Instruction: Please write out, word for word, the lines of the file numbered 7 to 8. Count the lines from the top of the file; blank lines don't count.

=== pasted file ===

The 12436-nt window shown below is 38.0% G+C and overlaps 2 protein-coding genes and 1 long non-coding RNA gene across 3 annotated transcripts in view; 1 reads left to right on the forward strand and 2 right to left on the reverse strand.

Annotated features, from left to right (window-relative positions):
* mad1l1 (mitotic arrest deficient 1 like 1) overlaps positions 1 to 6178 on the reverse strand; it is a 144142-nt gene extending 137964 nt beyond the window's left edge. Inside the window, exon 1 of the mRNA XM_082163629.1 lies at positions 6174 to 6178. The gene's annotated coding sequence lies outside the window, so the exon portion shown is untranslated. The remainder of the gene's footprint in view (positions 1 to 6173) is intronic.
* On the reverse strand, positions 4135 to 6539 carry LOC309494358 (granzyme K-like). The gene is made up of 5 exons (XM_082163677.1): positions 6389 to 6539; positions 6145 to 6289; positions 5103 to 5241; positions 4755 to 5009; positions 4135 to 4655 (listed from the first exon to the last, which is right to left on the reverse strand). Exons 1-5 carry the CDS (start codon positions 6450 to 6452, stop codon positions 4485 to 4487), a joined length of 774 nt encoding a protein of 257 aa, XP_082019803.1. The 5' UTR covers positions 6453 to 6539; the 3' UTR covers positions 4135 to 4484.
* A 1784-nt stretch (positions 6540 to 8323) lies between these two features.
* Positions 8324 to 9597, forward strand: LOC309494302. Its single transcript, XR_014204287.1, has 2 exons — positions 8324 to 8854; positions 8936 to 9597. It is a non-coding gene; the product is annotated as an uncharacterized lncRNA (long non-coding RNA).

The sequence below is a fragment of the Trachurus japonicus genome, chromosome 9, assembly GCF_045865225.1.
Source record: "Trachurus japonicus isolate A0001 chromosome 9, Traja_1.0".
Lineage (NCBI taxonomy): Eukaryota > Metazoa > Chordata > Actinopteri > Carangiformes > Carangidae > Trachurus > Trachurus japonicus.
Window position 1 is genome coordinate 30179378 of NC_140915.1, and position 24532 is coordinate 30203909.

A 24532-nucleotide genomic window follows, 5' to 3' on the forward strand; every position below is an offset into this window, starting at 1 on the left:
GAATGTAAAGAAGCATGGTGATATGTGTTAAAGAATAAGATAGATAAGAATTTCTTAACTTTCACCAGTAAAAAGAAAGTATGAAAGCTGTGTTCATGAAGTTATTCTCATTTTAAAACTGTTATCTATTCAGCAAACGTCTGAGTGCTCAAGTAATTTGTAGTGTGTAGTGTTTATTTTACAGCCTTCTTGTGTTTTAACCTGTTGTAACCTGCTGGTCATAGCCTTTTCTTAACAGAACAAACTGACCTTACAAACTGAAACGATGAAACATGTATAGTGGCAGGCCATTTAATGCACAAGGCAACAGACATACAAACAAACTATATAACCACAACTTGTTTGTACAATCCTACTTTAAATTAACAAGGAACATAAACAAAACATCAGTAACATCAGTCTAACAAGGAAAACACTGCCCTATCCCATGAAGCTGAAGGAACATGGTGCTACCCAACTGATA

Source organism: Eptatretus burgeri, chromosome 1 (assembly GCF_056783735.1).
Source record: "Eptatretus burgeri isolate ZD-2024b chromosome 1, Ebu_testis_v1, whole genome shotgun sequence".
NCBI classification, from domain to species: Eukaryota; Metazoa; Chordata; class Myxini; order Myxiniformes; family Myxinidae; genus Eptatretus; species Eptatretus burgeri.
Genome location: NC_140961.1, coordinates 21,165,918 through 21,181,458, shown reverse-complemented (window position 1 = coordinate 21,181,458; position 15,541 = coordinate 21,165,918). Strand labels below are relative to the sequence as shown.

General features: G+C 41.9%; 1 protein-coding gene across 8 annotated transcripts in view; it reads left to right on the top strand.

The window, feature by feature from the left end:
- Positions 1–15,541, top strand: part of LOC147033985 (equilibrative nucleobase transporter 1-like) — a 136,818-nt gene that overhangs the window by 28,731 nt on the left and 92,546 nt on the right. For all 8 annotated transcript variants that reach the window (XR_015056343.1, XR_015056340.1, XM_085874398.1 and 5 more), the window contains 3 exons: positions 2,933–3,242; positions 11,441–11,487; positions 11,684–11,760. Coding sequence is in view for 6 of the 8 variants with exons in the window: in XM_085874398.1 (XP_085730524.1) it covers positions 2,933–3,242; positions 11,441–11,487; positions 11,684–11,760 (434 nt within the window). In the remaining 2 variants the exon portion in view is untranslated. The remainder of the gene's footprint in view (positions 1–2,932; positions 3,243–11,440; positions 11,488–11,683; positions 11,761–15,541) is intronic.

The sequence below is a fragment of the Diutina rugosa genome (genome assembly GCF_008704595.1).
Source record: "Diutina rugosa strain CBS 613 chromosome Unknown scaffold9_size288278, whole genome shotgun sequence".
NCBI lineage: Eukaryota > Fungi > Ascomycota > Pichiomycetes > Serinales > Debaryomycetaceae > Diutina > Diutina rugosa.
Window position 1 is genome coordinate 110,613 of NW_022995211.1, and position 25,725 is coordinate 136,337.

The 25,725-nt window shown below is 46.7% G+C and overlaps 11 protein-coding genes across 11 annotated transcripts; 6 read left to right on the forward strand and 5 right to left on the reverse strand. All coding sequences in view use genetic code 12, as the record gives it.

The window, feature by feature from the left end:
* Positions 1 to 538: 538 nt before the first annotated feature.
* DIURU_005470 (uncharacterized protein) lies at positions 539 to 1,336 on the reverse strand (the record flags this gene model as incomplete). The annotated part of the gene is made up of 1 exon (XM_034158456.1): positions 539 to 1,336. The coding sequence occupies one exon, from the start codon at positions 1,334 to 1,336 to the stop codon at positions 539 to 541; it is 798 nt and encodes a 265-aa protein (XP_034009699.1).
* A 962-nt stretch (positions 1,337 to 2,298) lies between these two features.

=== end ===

The sequence below is a fragment of the Trachurus japonicus genome, chromosome 9, assembly GCF_045865225.1.
Source record: "Trachurus japonicus isolate A0001 chromosome 9, Traja_1.0".